It is important to make sure your closed terrarium does not have too much condensation. If it has too much excess water or condensation, take off the top to increase airflow and let the moisture evaporate for a few hours. Plants such as succulents and cacti are not suitable for closed terrariums due to their low humidity. The open terrarium can be kept in semi-sunlight or shade. 

However, please note that the glass container may become too hot if left in direct sunlight for a long time. An open terrarium is more like a glass planter than a traditional "terrarium". In addition to all the plants used in closed terrariums, you can plant orchids, small indoor plants and more. You can also build a succulent terrarium with small succulents, cacti, and air plants that prefer a dry environment. 

Step 1: Create drainage channels and soil layers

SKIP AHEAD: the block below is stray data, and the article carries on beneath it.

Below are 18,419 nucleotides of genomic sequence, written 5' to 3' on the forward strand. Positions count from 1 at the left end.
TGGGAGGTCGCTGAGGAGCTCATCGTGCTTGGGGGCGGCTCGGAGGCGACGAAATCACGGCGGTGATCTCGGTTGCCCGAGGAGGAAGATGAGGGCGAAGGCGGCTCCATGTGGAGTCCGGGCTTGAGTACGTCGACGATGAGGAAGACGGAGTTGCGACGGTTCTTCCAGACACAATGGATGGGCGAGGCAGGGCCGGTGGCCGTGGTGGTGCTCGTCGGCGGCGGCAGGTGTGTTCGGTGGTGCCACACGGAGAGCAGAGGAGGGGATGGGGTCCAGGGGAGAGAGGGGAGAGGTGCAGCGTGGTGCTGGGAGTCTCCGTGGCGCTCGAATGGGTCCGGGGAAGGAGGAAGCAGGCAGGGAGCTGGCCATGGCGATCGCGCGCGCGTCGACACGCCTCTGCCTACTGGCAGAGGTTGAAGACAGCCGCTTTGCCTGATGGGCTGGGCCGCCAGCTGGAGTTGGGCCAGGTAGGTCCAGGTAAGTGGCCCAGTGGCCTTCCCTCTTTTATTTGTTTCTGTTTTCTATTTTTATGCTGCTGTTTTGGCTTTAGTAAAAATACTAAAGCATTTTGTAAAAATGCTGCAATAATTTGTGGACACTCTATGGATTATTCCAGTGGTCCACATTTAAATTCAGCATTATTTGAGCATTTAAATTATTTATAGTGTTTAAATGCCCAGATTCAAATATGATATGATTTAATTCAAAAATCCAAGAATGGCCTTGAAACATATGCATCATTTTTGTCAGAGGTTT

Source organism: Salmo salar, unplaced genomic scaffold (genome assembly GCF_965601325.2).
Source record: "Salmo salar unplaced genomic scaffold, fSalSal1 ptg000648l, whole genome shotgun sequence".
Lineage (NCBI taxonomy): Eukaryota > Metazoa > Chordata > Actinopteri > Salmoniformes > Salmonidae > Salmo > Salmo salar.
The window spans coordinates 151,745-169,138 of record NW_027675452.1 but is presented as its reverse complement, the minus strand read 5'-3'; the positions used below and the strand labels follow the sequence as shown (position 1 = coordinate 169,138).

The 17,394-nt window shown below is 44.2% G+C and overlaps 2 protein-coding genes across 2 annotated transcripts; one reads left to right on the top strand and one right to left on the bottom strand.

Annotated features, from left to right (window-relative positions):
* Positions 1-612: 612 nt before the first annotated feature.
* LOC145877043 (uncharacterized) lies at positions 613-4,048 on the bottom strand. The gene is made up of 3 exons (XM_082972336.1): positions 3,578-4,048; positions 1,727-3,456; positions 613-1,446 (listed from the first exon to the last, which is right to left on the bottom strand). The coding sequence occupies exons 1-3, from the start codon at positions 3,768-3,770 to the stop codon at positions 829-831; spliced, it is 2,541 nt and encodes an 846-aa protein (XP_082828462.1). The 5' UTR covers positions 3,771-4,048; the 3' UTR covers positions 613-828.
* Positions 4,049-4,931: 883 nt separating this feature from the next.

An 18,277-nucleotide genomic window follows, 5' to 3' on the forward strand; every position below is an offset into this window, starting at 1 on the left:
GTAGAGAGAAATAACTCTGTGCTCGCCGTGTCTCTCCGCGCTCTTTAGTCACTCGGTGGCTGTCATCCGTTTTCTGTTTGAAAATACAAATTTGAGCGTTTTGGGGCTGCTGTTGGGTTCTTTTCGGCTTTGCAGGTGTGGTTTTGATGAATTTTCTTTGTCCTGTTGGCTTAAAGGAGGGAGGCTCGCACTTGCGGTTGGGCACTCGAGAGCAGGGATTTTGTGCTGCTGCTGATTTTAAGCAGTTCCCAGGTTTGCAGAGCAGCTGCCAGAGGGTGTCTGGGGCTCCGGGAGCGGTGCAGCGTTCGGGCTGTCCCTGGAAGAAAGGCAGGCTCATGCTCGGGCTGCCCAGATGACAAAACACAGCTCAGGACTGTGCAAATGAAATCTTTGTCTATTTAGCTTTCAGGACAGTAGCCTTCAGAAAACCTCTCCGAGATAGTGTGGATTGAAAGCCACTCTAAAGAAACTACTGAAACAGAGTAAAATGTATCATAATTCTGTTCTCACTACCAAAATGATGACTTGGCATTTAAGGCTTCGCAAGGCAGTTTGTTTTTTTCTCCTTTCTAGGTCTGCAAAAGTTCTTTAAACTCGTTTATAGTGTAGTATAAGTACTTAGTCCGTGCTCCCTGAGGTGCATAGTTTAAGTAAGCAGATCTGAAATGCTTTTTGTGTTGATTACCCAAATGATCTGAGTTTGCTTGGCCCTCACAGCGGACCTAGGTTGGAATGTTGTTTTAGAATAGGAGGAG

Important: Even if you have a thick layer of gravel on the bottom, always keep the water modest and do not leave excess water on the bottom for long periods of time as it can cause root rot. At the bottom of the DIY terrarium, place a 1-inch layer of 50% fine gravel or fine rock mixed with 50% garden charcoal (easier to find than activated carbon). 

This prevents the growth of bacteria and mold in the closed terrarium. Then add moist soil. The soil layer does not need to be very thick. 2 to 3 inches is sufficient for most plants. Create a mound of earth using some large rocks. It would be even better if you found a rock with moss!
Think of a glass terrarium design as a miniature garden with small mountains and hills, or a fairy tale garden with small forests.